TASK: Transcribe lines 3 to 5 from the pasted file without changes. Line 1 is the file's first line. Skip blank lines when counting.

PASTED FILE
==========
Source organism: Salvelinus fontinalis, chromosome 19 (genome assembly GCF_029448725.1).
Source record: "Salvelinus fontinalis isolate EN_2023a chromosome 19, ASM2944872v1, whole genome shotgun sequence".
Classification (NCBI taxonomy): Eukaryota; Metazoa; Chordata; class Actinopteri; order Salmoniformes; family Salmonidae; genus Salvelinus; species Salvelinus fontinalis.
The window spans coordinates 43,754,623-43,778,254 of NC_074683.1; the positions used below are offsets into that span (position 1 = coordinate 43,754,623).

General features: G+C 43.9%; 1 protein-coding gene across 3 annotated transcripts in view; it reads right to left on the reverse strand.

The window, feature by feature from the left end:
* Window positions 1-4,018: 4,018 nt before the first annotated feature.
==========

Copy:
Classification (NCBI taxonomy): Eukaryota; Metazoa; Chordata; class Actinopteri; order Salmoniformes; family Salmonidae; genus Salvelinus; species Salvelinus fontinalis.
The window spans coordinates 43,754,623-43,778,254 of NC_074683.1; the positions used below are offsets into that span (position 1 = coordinate 43,754,623).

General features: G+C 43.9%; 1 protein-coding gene across 3 annotated transcripts in view; it reads right to left on the reverse strand.